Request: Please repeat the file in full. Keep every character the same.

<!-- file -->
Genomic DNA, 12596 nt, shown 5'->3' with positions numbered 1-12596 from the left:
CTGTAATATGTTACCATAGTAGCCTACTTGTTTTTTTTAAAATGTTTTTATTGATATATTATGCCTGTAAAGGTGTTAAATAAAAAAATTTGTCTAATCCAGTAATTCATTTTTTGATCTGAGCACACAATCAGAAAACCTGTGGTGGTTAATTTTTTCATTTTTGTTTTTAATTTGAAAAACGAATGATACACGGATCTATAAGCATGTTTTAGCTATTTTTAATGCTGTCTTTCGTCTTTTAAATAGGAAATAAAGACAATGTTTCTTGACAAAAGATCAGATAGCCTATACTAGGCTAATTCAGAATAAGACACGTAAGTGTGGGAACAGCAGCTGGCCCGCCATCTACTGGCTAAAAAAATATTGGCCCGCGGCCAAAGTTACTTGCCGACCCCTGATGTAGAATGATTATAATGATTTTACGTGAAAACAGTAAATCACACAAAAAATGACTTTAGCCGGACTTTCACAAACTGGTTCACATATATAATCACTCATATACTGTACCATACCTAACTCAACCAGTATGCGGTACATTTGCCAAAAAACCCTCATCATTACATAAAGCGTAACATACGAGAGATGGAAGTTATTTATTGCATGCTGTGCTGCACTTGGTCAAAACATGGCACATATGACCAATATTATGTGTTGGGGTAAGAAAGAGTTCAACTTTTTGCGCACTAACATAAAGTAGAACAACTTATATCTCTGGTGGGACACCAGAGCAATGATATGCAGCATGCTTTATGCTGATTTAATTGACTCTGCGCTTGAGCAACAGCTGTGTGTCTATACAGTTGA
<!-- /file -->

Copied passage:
Genomic DNA, 12596 nt, shown 5'->3' with positions numbered 1-12596 from the left:
CTGTAATATGTTACCATAGTAGCCTACTTGTTTTTTTTAAAATGTTTTTATTGATATATTATGCCTGTAAAGGTGTTAAATAAAAAAATTTGTCTAATCCAGTAATTCATTTTTTGATCTGAGCACACAATCAGAAAACCTGTGGTGGTTAATTTTTTCATTTTTGTTTTTAATTTGAAAAACGAATGATACACGGATCTATAAGCATGTTTTAGCTATTTTTAATGCTGTCTTTCGTCTTTTAAATAGGAAATAAAGACAATGTTTCTTGACAAAAGATCAGATAGCCTATACTAGGCTAATTCAGAATAAGACACGTAAGTGTGGGAACAGCAGCTGGCCCGCCATCTACTGGCTAAAAAAATATTGGCCCGCGGCCAAAGTTACTTGCCGACCCCTGATGTAGAATGATTATAATGATTTTACGTGAAAACAGTAAATCACACAAAAAATGACTTTAGCCGGACTTTCACAAACTGGTTCACATATATAATCACTCATATACTGTACCATACCTAACTCAACCAGTATGCGGTACATTTGCCAAAAAACCCTCATCATTACATAAAGCGTAACATACGAGAGATGGAAGTTATTTATTGCATGCTGTGCTGCACTTGGTCAAAACATGGCACATATGACCAATATTATGTGTTGGGGTAAGAAAGAGTTCAACTTTTTGCGCACTAACATAAAGTAGAACAACTTATATCTCTGGTGGGACACCAGAGCAATGATATGCAGCATGCTTTATGCTGATTTAATTGACTCTGCGCTTGAGCAACAGCTGTGTGTCTATACAGTTGA